Is ‘I Pray For You’ patronising?

Whether you are the religious sort or a confirmed cynic, many have experienced a friend or acquaintance who is keen to tell you that you feature in their prayers. For some, this is a compliment. But to others, it is another method of imposing one’s religion. The Gryphon asks: is the term ‘I pray for you’ is a kind gesture or completely insulting?


Eddie Cummings

According to general consensus, anything that causes someone to be offended must be offensive by default. ‘I pray for you’ conveys the sentiment that someone has dedicated time to think about you and better still, has asked for help on your behalf. The dictionary definition of prayer is, ‘a solemn request for help or expression of thanks addressed to God or another deity.’ In this sense, surely stating, “I’ll pray for you” is an act of generosity and kindness, rather than something offensive or patronising? We should not confuse the intellectual with the sentimental. Atheists who deem someone praying for them as an intellectual insult have misinterpreted the intention.

To atheists, praying is a useless act and the words are meaningless. Instead of criticising this sentiment, they should see the importance in the “I” and “for you” rather than considering their pride hurt. Somebody is using their personal time to think and feel for you. Why be offended by that?

The expression ‘I pray for you’ is also not as religious as the opposition would have you believe. Perhaps even 25 years ago, these words might have been accompanied by the physical act of praying. Now, and certainly in the case of the Western world, the words rarely constitute the religious act. To level an argument of outrage at the religious connotations of the words and how they are tied to abhorrent scriptures is to overstate the religiosity of them. Ironically, they are often never substantiated by the act that consequently renders invalid any argument that states the prayer is imposing on you.

Some would also argue that the person saying “I’ll pray for you” feels they have a moral superiority over whoever they are addressing. But this is a cynical view and the intent of prayer is not to assert spiritual authority on another.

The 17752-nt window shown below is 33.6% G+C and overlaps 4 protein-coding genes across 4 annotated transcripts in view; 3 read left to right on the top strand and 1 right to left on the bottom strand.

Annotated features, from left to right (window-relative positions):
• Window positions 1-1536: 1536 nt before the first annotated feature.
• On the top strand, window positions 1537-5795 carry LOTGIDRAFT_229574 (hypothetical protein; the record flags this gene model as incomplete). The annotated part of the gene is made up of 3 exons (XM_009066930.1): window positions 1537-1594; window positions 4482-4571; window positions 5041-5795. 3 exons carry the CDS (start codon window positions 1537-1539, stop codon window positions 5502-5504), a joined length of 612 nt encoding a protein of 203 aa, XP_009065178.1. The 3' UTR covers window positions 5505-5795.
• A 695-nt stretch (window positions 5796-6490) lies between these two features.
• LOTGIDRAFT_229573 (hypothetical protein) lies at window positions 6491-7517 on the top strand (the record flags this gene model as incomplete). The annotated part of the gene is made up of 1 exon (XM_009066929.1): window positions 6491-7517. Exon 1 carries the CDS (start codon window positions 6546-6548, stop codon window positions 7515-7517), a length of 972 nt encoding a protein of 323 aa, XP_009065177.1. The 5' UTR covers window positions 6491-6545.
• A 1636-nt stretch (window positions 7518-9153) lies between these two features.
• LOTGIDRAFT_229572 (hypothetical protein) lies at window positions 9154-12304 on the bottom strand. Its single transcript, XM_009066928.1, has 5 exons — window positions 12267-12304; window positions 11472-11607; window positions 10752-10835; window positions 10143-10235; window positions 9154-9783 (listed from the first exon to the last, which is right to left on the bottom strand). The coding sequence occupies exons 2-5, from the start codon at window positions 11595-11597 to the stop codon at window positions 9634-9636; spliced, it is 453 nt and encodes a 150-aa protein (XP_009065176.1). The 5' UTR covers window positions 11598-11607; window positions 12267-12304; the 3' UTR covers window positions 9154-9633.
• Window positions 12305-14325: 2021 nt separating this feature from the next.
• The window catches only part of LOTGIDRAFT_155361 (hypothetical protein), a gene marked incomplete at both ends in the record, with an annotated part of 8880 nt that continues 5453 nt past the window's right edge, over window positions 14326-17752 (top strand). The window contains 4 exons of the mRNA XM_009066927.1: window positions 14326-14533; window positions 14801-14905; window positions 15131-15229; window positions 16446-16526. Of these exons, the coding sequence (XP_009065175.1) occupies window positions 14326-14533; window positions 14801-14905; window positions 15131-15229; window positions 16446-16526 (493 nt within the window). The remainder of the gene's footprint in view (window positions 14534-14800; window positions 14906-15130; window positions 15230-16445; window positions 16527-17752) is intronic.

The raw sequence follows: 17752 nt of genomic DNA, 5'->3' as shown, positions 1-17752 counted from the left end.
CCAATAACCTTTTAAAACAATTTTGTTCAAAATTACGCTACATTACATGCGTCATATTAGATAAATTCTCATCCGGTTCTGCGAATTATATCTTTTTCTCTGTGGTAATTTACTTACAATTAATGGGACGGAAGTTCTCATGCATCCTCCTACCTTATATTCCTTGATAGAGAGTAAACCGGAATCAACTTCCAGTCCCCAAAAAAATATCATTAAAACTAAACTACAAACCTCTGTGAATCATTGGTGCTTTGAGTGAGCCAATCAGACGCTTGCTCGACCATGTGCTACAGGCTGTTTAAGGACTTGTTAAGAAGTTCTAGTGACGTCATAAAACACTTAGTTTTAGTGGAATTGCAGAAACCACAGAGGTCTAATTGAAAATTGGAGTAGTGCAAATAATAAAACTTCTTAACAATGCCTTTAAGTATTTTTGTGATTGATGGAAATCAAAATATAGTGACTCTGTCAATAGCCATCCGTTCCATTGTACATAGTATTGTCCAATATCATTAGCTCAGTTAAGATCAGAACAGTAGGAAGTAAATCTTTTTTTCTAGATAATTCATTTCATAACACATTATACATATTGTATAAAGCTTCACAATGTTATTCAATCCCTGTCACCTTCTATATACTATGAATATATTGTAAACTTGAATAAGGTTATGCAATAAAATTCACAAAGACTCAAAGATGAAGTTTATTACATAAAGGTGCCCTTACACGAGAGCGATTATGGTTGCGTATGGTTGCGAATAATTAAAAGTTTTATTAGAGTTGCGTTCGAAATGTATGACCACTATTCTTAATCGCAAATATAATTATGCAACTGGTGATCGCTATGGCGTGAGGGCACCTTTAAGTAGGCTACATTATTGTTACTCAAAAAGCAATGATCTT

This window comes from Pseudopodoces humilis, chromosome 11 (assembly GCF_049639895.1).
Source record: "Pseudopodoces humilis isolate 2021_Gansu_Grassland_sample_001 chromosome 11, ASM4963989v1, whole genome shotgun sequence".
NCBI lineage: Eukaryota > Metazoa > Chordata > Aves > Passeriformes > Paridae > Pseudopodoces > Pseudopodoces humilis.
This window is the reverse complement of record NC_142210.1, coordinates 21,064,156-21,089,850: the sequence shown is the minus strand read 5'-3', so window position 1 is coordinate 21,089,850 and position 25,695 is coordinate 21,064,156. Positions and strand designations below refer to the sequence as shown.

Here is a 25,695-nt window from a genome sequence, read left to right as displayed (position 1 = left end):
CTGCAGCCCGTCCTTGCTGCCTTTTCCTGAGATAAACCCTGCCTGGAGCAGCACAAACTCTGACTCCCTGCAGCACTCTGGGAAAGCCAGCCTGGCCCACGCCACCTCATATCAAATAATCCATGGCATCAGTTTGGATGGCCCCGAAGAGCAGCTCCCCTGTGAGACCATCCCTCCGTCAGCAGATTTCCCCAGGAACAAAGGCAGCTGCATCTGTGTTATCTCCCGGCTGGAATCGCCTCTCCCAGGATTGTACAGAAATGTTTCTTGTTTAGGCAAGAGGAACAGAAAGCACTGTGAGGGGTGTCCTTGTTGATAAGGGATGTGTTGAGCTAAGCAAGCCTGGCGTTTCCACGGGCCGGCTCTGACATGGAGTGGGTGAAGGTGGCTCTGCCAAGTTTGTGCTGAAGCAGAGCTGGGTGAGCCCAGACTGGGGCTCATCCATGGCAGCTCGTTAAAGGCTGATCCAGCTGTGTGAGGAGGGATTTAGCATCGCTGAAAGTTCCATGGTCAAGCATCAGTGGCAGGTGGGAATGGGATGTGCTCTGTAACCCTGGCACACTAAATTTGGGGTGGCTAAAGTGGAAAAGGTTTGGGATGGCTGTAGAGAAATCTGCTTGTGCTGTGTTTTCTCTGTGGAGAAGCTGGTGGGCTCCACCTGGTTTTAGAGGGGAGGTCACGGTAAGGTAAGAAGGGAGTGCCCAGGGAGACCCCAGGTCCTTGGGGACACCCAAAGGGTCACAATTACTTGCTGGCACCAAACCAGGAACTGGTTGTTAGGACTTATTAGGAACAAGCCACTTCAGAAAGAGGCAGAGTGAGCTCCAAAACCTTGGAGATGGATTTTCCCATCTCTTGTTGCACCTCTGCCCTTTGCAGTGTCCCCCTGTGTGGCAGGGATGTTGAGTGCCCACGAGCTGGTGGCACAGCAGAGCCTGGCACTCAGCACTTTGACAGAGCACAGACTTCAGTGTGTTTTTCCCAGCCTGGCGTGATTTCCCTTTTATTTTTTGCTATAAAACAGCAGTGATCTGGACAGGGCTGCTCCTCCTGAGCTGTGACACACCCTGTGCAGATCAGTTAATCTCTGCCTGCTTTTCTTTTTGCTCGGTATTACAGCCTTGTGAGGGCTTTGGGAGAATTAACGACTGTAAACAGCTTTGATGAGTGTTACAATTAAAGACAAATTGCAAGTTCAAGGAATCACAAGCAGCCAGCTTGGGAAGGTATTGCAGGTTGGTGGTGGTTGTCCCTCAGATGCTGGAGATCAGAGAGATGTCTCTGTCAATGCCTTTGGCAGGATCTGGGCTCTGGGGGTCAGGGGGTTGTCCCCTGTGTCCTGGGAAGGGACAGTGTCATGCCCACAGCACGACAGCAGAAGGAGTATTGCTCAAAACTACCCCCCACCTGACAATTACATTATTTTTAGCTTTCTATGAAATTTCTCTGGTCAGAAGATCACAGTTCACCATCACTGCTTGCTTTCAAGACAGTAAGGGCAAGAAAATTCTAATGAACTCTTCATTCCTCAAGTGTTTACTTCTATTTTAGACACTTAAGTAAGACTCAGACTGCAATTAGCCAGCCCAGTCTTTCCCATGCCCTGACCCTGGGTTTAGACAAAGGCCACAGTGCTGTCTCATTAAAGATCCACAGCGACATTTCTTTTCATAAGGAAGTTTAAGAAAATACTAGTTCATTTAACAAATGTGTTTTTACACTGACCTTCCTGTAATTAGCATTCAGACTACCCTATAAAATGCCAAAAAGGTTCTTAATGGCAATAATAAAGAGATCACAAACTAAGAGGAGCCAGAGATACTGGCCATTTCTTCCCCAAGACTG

The most viable argument for the opposition is that there can be elements of religious scripture and customs that appall; for example, death for apostasy in Islam, circumcision in Judaism, or patriarchal dominance. So, if someone prays for you, these customs are by extension, reinforced. It strengthens the particular religion and accordingly, makes you a vehicle for it by not resisting. The same applies for someone of a different religion, wherein the action of praying to another deity reinforces the customs of a religion that you don’t believe in.

If we consider the action of praying in any religion as an expression of gratitude or a call for help, then the phrase should not be interpreted as someone trying to force his or her religious customs upon you.In this secular age where people are easily offended and words are endowed with unprecedented gravitas, it is understandable that some may take offence to the expression in question. But considering the genuine care somebody must have to even consider appealing for help on your behalf, the words “I pray for you” are not as patronising as you might think.